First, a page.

How is it that the parsnip, so carrot-like -- though sweeter, spicier, and creamier -- has been left to languish like a wallflower while its orange-complected sister gads about in cakes with cream cheese frosting?
I decided last night, when the store was slow because everyone was out trick-or-treating, that I must find a partner for the poor neglected parsnip, and throw a debutante ball in a realm where the crisp carrot really can't compete: pie!
I halved six parsnips this morning and roasted them in a buttered dish with a little water till they were quite tender. I nibbled off their tails, which were pleasantly crispy, and threw about half the tops in the blender with some good rich milk. I tried to add as little liquid as possible, to see how concentrated I could get the parsnippy flavor without the blender protesting, and wound up with 2.5 cups of parsnip puree, 1 cup of which was milk. I put a spoonful of puree in two cups and added a tablespoon of honey to one, and a tablespoon of maple syrup to the other. I had already ruled out molasses because I wanted to preserve the ivory-cream color. It was good with honey, but maple syrup really understood the parsnip's clean earthy-woodsy bite. Honey, on the other hand, just couldn't parse parsnips' nip.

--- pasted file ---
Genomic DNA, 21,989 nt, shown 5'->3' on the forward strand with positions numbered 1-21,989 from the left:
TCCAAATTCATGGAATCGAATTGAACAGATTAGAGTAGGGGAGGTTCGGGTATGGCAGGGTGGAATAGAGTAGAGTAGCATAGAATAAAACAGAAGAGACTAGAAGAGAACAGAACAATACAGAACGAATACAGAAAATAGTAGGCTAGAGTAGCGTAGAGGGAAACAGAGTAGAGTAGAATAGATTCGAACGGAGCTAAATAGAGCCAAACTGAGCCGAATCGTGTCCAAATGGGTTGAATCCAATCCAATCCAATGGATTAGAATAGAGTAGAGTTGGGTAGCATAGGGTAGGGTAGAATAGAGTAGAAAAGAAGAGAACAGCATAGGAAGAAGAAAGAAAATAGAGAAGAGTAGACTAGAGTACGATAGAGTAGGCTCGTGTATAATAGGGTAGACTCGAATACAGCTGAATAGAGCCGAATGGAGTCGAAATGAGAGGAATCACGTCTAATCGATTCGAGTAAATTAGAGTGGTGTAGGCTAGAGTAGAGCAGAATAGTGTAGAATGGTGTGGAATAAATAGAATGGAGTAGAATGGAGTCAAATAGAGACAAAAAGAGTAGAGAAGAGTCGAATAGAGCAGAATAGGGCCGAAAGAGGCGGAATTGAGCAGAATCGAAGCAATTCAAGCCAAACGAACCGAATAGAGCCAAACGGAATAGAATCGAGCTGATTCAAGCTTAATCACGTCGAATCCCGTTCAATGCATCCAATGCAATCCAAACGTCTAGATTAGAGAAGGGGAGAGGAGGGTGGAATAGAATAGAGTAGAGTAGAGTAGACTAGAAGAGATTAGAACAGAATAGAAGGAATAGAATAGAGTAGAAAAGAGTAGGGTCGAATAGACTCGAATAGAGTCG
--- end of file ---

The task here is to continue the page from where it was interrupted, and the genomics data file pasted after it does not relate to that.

So to the blenderful of puree I added 3/4 c. maple syrup, two eggs, 1/4 c. sour cream, 1/2 tsp. ground cinnamon, 1/4 tsp. ground nutmeg, and 1/8 tsp. ground cloves. I blended it well, then let it sit while I made a 9" sweet shortbread crust to put it in. I baked the pie at 400 degrees Fahrenheit for 20 minutes, then reduced it to 350 until the custard had risen significantly around the edges but not so much in the middle.
Oh, damn it, I forgot to add vanilla! Perhaps I should top the pie with vanilla whipped cream. In any case, it's cooling now and I shall let you know how parsnips behave when they're all dolled up.